What you need to know about South Africa’s new minimum wage
THE SOUTH AFRICAN - FINANCE / 18 FEBRUARY 2020 - 18.14 / ANDREA CLOTHIA
South Africa’s new minimum wage has been gazetted and will take effect from 1 March 2020. Here's what it means for the country's workers.
The new National Minimum Wage (NMW), according to Minister of Employment and Labour Thulas Nxesi, is R20.76 — a small increase of just 3.8%.
The new order is set to take effect from 1 March 2020. As with the original minimum wage introduced on 1 January 2019, the gazette also outlines what it means for workers in certain sectors.
The minimum wage for workers
According to the gazette, these are the stipulated wages for workers in various sectors:
Farmworkers are entitled to R18.68 per hour;
Domestic workers are entitled to R15.57 per hour; and
Workers employed on an expanded public works programme are entitled to R11.42 per hour.
South Africa officially introduced a national minimum wage in January 2019 to protect workers from low wages.
The increase has helped to make the lives of workers a little easier, however, it is not substantial enough to stamp out poverty or completely change their lives.
The National Minimum Wage Act empowers the National Minimum Wage Commission to assess and review it each year. This hopefully means that a substantial improvement is ahead of us.
Top ten highest minimum wage countries
Picodi.com released a report, comparing how the minimum wage rates have changed in various countries in 2020. These are the “best.”
Top ten lowest minimum wage countries
Where does South Africa rank?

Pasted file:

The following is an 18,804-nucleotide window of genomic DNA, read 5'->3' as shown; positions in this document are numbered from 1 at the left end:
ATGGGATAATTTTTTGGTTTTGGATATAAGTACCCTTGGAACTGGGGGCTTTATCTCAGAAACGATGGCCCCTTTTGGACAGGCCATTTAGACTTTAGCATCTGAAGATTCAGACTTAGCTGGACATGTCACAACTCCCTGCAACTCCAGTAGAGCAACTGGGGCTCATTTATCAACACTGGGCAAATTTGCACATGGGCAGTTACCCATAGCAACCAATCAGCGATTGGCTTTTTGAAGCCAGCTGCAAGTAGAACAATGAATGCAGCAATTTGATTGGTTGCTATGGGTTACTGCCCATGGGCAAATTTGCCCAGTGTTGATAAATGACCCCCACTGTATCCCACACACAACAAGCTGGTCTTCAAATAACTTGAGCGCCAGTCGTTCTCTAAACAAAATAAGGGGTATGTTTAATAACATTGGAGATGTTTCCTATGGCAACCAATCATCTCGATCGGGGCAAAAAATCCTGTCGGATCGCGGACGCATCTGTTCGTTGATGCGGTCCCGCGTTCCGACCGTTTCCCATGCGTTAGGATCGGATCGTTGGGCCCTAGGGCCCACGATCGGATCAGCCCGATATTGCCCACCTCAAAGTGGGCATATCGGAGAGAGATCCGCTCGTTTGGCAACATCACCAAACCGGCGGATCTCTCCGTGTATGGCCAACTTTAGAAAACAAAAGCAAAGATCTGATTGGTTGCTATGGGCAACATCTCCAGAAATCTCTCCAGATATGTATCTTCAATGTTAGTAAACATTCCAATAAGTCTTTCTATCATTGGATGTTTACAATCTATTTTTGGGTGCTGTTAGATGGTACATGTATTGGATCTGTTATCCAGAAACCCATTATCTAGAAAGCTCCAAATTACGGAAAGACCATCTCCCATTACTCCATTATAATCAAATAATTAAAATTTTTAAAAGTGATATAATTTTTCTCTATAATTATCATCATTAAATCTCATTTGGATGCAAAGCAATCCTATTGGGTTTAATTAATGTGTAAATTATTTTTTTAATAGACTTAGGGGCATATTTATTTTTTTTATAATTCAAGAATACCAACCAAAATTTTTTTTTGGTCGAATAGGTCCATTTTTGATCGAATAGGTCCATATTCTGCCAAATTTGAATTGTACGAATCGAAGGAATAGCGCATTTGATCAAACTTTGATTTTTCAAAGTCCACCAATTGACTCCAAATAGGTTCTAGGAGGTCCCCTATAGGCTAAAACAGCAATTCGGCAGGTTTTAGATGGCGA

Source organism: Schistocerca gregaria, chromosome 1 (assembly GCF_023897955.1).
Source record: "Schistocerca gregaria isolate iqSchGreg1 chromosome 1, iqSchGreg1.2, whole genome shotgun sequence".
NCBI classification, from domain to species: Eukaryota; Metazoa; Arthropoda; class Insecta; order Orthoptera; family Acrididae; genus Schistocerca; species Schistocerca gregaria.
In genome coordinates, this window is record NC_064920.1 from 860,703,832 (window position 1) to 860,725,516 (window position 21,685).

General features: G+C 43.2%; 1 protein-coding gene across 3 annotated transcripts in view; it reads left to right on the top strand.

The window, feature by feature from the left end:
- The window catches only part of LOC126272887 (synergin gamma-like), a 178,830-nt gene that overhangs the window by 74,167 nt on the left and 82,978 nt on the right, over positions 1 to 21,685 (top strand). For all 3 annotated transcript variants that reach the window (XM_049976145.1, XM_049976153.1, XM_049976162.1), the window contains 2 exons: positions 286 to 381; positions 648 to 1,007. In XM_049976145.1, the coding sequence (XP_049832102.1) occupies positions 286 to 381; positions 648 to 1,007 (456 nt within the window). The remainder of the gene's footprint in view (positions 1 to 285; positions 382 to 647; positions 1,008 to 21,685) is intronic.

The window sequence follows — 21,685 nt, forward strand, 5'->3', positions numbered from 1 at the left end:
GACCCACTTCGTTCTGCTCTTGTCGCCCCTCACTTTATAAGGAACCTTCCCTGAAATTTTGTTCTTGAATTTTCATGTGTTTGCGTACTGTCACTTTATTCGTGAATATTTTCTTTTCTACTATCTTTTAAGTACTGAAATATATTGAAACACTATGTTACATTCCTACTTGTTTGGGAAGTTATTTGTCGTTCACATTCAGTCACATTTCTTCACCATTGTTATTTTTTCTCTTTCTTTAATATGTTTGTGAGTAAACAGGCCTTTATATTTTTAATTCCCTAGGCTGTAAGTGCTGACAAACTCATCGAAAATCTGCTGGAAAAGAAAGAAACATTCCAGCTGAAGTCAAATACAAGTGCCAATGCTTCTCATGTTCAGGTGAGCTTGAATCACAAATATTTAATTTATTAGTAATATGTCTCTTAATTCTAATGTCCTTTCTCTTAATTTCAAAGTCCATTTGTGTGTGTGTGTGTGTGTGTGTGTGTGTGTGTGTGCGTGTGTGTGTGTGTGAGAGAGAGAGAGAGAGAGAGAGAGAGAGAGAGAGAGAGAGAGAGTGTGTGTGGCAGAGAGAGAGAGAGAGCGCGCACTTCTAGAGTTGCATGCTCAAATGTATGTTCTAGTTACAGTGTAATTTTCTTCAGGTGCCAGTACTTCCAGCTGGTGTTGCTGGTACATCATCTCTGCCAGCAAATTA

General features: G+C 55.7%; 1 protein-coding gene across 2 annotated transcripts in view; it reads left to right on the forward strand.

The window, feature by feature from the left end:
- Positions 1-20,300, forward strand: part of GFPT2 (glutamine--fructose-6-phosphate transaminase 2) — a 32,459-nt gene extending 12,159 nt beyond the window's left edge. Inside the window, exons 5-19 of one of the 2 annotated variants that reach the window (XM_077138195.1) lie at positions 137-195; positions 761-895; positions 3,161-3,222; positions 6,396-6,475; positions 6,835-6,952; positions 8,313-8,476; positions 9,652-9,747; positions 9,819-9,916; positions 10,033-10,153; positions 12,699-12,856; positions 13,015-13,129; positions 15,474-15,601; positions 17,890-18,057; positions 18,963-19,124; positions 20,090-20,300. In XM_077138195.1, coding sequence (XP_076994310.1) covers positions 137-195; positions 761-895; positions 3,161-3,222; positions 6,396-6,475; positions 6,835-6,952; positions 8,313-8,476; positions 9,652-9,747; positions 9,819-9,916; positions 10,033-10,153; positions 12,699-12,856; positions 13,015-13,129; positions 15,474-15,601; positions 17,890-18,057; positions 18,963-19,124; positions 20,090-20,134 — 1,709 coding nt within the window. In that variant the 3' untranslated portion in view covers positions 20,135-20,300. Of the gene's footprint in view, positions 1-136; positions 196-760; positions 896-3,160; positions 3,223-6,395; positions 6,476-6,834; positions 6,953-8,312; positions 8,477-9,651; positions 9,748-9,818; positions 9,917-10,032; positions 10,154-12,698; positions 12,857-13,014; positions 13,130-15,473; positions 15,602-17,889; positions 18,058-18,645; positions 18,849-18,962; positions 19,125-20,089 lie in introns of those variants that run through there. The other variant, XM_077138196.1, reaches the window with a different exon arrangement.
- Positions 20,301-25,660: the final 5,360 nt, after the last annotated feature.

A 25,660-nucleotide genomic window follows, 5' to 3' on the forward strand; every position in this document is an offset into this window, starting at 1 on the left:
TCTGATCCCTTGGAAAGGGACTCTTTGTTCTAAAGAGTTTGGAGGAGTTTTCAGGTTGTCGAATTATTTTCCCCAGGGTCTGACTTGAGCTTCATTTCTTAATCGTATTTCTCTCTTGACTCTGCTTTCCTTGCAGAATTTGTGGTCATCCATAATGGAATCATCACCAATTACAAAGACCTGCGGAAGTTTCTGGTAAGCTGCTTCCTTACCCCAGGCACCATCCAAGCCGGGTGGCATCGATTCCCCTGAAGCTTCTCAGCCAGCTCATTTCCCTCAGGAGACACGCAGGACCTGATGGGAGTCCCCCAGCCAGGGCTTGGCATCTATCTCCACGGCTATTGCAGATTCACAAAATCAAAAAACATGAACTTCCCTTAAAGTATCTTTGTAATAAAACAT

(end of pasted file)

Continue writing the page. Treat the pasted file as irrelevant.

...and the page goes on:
Countries that fell in the bracket of between $200 and $300 are:
Serbia at $284 (R4 094.94)
Bulgaria at $268 (R3 864.53)
North Macedonia at $261 (R3 763.59)
Malaysia at $255 (R3 677.07)
Argentina at $253 (R3 648.23)
Peru at $245 (R3 533.08)
South Africa at $235 (R3 388.88)
Brazil at $230 (R3 316.77)
Thailand at $223 (R3 215.83)
Turkmenistan at $208 (R2 999.52)
South Africa ranks outside of the top ten highest and lowest top ten lists and ranks seventh out of the countries between R3 000 and R4 000.
Here’s how the BEE laws have changed
Besides an increase in the minimum wage bill, there will also be a few major changes to the way BEE regulations – as well as other “equity numerical targets” – are enforced this year because cabinet has officially approved the submission of the Employment Equity Amendment Bill of 2020 (EEA) to Parliament.
The Bill promotes equal opportunity and fair treatment in employment through the elimination of unfair discrimination. It also ensures that an employment equity certificate of compliance becomes a precondition for access to state contracts.
This essentially means:
Nxesi gains more control on what targets can be set for the employment of each demographic — whether that’s for BEE, or to bring more women and disabled citizens into the workforce;
Those seeking deals with the government — local, provincial or national — must possess a compliance certificate; and
Small businesses will be put under less pressure to comply with strict regulations.
Disclaimer - The views expressed here are not necessarily those of the BEE CHAMBER